About 150 Metis welcomed home yesterday a billiards table that former leaders Gabriel Dumont and Louis Riel played on before the North-West Rebellion in 1885. Dumont and Riel are known to have enjoyed shooting billiards together. The Metis, led by Riel, tried to set up their own sovereign nation independent of the Dominion of Canada. He was hanged for treason in Regina on Nov. 16, 1885.
The mahogany table was unveiled at the Batoche National Historic Site, about 90 kilometres from Saskatoon.
"That's very healing for people," said Mark Calette, manager of the site. "It's not so much that it was a pool table, but it was an item taken from a Metis family and now it's come back."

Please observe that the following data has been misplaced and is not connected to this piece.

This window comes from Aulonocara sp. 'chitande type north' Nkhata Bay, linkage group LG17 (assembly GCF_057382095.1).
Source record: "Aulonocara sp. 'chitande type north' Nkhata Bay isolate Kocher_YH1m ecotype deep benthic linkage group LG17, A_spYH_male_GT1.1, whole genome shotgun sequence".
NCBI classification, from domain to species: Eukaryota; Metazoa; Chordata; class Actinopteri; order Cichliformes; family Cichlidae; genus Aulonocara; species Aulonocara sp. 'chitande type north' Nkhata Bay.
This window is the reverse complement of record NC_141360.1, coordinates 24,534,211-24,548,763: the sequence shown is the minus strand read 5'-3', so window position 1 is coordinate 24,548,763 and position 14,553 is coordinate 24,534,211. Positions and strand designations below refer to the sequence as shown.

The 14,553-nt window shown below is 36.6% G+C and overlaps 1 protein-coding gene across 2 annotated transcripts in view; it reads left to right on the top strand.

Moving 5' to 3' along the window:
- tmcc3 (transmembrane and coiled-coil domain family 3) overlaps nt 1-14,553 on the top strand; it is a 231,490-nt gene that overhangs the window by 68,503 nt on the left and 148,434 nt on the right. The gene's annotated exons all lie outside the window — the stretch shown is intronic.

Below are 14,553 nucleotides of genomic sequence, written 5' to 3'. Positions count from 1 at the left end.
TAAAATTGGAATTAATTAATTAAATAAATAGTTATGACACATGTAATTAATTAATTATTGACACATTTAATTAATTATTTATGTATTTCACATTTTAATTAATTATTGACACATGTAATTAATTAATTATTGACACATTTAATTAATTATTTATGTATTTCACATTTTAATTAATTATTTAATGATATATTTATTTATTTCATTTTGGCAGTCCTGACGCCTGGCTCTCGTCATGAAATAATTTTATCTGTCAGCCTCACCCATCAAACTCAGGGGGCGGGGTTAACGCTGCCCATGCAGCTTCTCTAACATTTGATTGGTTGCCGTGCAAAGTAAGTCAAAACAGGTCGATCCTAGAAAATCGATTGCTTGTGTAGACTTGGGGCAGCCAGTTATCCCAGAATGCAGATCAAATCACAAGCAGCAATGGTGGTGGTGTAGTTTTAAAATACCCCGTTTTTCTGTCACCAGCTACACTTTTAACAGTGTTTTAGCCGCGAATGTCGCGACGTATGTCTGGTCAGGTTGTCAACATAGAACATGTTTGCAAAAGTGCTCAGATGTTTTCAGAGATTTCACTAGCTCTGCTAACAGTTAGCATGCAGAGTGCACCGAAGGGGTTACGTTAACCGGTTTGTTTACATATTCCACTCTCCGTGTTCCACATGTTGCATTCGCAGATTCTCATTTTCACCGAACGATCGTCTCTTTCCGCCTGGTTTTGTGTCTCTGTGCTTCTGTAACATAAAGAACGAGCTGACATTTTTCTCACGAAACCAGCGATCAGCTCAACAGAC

The billiards table is believed to be one of the first in Western Canada and was set up in Dumont's store and saloon on the bank of the South Saskatchewan River.
After quelling the 1885 rebellion, Canadian soldiers looted from families in Batoche. The Dumont family lost everything, including its billiard table, said Calette. The table ended up at Stony Mountain Institution, a medium-security prison north of Winnipeg. The warden of the jail at the time was hired by the federal government to transport the rebellion's spoils back east, but he decided to keep the table.
When Parks Canada learned of the table's whereabouts in 1984, it disassembled it and kept it in storage until earlier this month. "All the families lost not only things like the pool table, but they lost their homes. Their homes were burned. Their animals were killed. That's what happened to my family," Calette said. "This is the return of an item that symbolizes a return of the items that were taken."Calette would like to see other stolen items repatriated. The Bell of Batoche, stolen from a Catholic church, is still missing and believed to be in Manitoba. [Winnipeg Sun]